Hematopoietic stem and progenitor cell (HSPC) transplantation (HSCT) is routinely used for the treatment of inborn errors. Ex vivo gene editing/therapy is becoming a successful tool for treatment of patients with bone marrow (BM) failure (BMF) and immunodeficiencies. However, the complete engraftment of HSC in these patients requires larger-than-expected cell doses and HSC transplantation is useful in ameliorating bone diseases like osteogenesis imperfecta. These unexpected observations have not been followed by a stringent mechanistic analysis. Mitochondria are well known metabolic sensors that bridge transcriptional signatures and cellular functions. The mitochondrial content of HSC is elevated but the preferential use of glycolysis and low mitochondrial activity in HSC as supported by a large cohort of experimental data suggest that mitochondrial respiration is more dispensable for HSC than for their cell progeny. Our preliminary data indicate that mitochondrial transfer exists between hematopoietic cells and their surrounding microenvironment with functional consequences on hematopoietic and mesenchymal regeneration after myeloablation. Our data suggests the existence of refined configuration of the mitochondrial fate defining the HSC and microenvironment fate in the regenerating bone marrow by metabolic coupling controlled by two major molecular nodes. We hypothesize that HSPC mitochondria transfer is required for metabolic coupling between HSPC and MSC/P of the BM. The goal of this proposal is to define the mechanisms that control the mitochondrial content and transfer from hematopoietic engrafting cells and their impact on BM mesenchymal regeneration. We will elucidate the mechanisms of mitochondrial transfer in the BM niche and their functional relevance using genetic and pharmacological tools of gain- and loss-of-function and enumeration and functional analysis of biochemical consequences of the traffic of mitochondria in the HSC niche. The mitochondrial transfer reprograms the metabolome of recipient BM MSC/P and this reprogramming is necessary for mesenchymal proliferation and reconstitution of the mesenchymal niche of the BM as well as bone regeneration of the BM after myeloablation. We will determine whether a) the negative regulator role of Cx43 in mitochondrial transfer depends on cell-to-cell contact; b) the mitochondrial transfer from BM HSPC to BM MSC/P induces metabolic reprogramming of the mesenchymal microenvironment resulting in hematopoietic regeneration; and, c) the prevention of AMPK activation is required for BM mesenchymal and hematopoietic regeneration. This proposal will provide light on the molecular basis of hematopoietic-dependent mesenchymal regeneration after transplantation and will identify the role of hematopoietic Cx43 and host AMPK activity on bone marrow metabolic coupling.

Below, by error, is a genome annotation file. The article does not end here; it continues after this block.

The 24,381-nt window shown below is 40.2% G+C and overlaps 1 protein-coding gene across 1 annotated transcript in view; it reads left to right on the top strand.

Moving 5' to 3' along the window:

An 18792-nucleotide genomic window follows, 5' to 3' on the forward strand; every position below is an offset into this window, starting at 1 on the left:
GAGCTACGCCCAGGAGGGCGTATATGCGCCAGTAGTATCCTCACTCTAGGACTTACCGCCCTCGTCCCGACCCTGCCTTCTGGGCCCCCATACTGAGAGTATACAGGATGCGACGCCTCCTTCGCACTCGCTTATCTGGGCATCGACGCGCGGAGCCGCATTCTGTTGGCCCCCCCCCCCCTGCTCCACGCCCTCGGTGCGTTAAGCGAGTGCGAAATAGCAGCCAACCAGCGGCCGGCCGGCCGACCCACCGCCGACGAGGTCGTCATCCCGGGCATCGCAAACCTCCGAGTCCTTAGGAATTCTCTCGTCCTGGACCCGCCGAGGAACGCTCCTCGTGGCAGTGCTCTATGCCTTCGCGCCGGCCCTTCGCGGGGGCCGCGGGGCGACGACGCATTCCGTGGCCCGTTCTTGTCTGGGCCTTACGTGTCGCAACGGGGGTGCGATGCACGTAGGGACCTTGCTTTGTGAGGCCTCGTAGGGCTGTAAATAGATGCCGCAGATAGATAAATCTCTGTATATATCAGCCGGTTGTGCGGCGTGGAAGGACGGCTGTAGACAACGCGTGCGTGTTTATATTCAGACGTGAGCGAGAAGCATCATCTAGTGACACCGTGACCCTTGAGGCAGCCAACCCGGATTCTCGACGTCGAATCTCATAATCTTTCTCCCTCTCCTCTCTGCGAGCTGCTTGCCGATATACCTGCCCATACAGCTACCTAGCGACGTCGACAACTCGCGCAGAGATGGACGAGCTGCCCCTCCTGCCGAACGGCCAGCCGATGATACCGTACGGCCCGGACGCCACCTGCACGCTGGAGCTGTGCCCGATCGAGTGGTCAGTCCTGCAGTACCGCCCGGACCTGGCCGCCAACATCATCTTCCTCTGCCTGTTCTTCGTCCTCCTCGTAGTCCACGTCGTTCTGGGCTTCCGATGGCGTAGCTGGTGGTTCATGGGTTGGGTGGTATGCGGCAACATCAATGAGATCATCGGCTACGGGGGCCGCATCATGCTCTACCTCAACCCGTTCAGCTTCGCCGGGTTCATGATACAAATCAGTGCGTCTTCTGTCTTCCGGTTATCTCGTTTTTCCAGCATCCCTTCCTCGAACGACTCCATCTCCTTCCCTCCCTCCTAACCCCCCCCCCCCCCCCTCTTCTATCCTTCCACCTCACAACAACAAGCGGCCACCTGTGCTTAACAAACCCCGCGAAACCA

We have advanced in our understanding on how to engineer and manipulate a stem cell graft for transplantation. However, there is still a significant gap between clinical observations and our understanding on how stem cell transplantation works. This proposal intends to close the gap by analyzing the effect of hematopoietic stem cell transplantation on the regeneration of the bone microenvironment. Using genetic and pharmacological agents we intend to determine in what conditions stem cell transplantation does not only result in hematopoietic recovery but also in bone regeneration.